My understanding is that existing rooftop solar panels only pay off after 10-20 years, and need special tax breaks to do that.
25th November, 2013 @ 11:35 p.m. (California Time)
CamPAIN is good - even if a slip.
This is called flying a kite.
You fly a kite on a string.
The wind on the tethered kite generates lift: you fly.
You can thus carry a turbine up high, and generate energy.
But this needs a tether going up 50,000 feet vertically, and more horizontally - a twenty mile long ball of string. (?)
But there is to be no string.
So, no kite.
Just repeating what is already said, but in a different form: but then I came late to the show.
26th November, 2013 @ 1:30 a.m. (California Time)
I've been following this on a list where they were trying to cherry-pick a few supporters out of the chorus of skeptics. The wind harvesting has to rely on differential soaring, lacking the usual kite string, and of course, there have to be receivers wherever the wind carries them. The principals seem sincere, but stubbornly innumerate. The scheme could provide decades of development jobs, but where's the market for watt-hours at thousands of times the usual market rate?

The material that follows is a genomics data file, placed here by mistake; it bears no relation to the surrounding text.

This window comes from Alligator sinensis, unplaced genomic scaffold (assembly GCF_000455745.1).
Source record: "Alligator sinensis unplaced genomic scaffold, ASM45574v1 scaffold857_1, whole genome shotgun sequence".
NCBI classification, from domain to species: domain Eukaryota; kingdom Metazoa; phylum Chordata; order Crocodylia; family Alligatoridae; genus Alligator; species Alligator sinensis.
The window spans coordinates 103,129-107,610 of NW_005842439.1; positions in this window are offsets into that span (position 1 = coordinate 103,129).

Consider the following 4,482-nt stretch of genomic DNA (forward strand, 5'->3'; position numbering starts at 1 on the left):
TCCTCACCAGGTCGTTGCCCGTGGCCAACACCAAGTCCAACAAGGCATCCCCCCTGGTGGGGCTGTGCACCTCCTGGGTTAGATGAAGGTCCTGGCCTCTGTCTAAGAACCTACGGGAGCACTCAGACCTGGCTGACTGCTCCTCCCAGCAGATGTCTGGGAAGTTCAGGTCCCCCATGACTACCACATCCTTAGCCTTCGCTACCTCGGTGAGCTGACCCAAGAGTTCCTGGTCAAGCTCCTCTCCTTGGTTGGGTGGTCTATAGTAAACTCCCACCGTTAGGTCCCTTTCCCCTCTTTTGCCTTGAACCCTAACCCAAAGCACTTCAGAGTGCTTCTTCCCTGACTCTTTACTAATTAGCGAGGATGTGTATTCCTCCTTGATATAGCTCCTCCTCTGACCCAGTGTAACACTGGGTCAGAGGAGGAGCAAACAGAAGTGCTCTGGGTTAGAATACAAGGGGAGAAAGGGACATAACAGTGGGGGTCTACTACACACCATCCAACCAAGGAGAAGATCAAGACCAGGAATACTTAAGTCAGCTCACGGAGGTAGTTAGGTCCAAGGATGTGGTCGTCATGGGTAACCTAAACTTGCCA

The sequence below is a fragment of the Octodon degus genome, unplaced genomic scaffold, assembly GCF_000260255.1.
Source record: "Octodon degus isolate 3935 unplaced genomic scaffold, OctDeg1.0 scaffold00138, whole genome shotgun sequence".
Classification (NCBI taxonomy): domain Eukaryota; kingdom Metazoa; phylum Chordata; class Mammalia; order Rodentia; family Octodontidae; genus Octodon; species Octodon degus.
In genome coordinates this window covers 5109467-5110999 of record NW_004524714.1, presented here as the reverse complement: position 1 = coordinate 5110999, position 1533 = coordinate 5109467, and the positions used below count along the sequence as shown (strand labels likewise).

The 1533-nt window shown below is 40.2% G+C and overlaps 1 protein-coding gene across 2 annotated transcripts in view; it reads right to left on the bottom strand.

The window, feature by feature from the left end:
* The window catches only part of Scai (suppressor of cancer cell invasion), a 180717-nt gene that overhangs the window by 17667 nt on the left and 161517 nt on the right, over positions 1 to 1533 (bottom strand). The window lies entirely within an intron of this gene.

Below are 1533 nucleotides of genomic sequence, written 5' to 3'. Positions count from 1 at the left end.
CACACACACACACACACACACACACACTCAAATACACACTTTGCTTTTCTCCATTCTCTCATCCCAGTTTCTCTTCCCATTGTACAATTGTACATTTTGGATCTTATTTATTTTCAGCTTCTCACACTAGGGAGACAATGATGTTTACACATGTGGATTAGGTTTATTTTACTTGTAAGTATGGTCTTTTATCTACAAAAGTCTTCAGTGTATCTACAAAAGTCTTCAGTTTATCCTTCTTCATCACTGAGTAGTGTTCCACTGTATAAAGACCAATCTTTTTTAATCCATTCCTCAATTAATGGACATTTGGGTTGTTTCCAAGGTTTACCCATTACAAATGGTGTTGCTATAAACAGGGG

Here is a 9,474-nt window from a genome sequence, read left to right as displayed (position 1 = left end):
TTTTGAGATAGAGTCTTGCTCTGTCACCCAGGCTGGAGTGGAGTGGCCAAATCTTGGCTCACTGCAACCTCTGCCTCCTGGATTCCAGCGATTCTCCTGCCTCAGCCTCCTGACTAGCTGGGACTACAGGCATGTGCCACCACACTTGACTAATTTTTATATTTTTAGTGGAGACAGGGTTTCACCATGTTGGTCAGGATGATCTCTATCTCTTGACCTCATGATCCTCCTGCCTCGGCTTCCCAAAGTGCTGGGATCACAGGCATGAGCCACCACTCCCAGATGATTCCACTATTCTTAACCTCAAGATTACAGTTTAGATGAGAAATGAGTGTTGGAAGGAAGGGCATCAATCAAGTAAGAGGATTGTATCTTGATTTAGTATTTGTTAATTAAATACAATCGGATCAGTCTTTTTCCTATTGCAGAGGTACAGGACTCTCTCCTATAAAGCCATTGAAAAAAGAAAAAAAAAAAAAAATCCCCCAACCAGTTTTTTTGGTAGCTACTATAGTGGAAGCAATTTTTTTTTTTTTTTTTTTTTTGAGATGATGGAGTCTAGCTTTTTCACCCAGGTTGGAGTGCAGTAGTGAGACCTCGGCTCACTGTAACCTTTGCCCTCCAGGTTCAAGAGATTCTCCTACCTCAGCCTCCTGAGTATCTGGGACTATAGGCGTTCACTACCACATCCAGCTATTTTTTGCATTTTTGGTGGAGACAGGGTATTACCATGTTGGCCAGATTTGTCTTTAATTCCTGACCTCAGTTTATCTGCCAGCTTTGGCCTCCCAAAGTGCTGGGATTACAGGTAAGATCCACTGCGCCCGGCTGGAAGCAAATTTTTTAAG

26th November, 2013 @ 1:53 a.m. (California Time)
Beautifully presented which, so very often, comes first and foremost. Designed-in inefficiency, offering good reason to keep looking up, and to take out insurance against being brained by nice, shiny things. There is a need practical solutions.
26th November, 2013 @ 1:56 a.m. (California Time)
Solar energy from one of these gizmos is at least theoretically possible, though I have strong doubts about net output. Solar photovoltaics are already less than 20% efficient. Deduct the power cost of keeping the thing aloft, energy losses in wireless transmission and I doubt there's anything left. Quite aside from having to land these things every evening and re-launch them to altitude every morning.